Fifty years ago, the insecticide DDT nearly wiped out pelicans. Today, four- to five-thousand pairs nest in North Carolina – about a quarter of them on marshy, low-lying spoil islands in the Cape Fear River. It’s part of the pelican life cycle beachgoers never see.
But WHQR got an up-close view after hopping a boat with an Audubon North Carolina Coastal Biologist.
[sound of boat motor, water lapping]
Lindsay Addison has taken us south from Snows Cut down the Lower Cape Fear River. We’re looking at a congregation of Great Egrets sharing an island made of dredged material with a pelican colony.
Dozens of nesting brown pelicans, the kind native to North Carolina, are soaring overhead. Many more are sitting on nests.
"They make a fairly large nest out of sticks and dead marsh grass. The male typically brings in the nesting material and the female constructs the nest, and the nest is over a foot in diameter. And in that nest, they lay 2-3 eggs."
Addison explains that once the eggs hatch, the mother and father share parenting duties. Brooding, sitting on the chicks, helps regulate the chicks’ body temperature—whether that means shading them from the hot sun or keeping them warm on a cool morning – they need help until their own white, fluffy down grows in, and later, their first adult feathers.
[BABY PELICANS CHIRPING]
From the boat at the edge of the island, we can see nests with chicks of varying ages.
We get out of the boat, walk onto the island, passing multiple nests with just two eggs. Of those two eggs, which look slightly larger than duck eggs, it's likely only one chick will survive.
Then we spot a nest holding a single baby pelican. The parent has flown away.
[baby pelican cries]
This newly-hatched chick looks like a tiny version of a rotisserie chicken. The baby’s skin is bare and while her back is to us, she stretches her head around to see us – squawking at us, warning us away.
What we’re doing right now is one of two major threats pelicans face.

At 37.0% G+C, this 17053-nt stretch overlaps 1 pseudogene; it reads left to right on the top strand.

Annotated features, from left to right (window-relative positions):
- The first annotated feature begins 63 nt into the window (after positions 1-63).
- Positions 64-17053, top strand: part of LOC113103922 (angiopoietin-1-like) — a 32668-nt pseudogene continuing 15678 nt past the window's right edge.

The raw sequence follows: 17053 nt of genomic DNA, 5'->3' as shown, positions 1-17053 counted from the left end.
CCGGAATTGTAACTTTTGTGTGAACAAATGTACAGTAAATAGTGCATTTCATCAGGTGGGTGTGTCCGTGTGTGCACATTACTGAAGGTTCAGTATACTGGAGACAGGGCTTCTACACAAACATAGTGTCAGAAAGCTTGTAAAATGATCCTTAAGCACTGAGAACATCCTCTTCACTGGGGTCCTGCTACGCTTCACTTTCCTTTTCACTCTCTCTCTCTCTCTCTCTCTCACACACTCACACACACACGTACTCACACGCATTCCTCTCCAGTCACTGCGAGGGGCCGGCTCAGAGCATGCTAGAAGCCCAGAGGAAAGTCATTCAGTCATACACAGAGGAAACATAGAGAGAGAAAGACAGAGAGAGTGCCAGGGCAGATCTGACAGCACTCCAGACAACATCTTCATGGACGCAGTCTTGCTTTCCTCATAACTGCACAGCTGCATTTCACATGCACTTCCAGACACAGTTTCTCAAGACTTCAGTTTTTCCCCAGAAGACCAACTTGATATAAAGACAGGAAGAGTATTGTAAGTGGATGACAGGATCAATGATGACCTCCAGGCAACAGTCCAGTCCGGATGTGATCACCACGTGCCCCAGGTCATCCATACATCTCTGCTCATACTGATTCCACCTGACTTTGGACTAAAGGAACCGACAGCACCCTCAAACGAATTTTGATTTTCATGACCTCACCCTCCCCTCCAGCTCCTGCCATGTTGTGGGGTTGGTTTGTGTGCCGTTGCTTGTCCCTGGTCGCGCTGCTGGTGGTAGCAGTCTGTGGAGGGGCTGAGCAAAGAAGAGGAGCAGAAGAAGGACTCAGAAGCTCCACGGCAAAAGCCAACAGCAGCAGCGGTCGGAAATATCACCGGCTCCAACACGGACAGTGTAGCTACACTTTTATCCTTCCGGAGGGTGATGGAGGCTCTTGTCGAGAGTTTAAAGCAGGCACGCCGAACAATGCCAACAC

"If your presence is making the parents leave the nest of the chicks, that exposes them to a lot of threats, especially temperature stress, but also things like predation by crows. Those are certainly voracious predators… Do not land on the islands during the nesting season which is March through August – is really critical for their survival."
It’s a careful bargain biologists make with the birds. They’ll intrude on the colony once a year or so in exchange for data. And they’ll only do it when temperatures are moderate -- so the chicks can survive without a parent for a short time.
For anyone else, harassing or disturbing the birds is illegal.
On these low-lying islands, they’re safe from predatory mammals like foxes, raccoons and coyotes. But there’s another primary threat: inundation.
"If you’re a bird that has a nest just about maybe a foot above mean high water – and a huge ship wake comes past you at high tide, putting another few inches onto the island -- that could wash out your nest."
Sea level rise increases the threat from inundation.
That’s one reason nature rewards those who start nesting early: pelicans will only raise one brood per season, so if a nest does fail the bird couple might have time to try again.
Addison says she’s seen some pelicans fledge as late as September.
There’s another asset pelicans need to survive.
"There’s a steep learning curve to being a pelican. You have got to become an incredible athlete and plunge-dive for fish… and they have an instinct for it, but there’s also a learning process to become proficient at it."
Every three years, Audubon North Carolina, the North Carolina Wildlife Resources Commission, and other partners, count colonial water bird nests in the state to spot trends and detect any problems early. This is one of those years -- and by late summer or early fall, we’ll know how well this squadron of pelicans is learning the lessons of survival.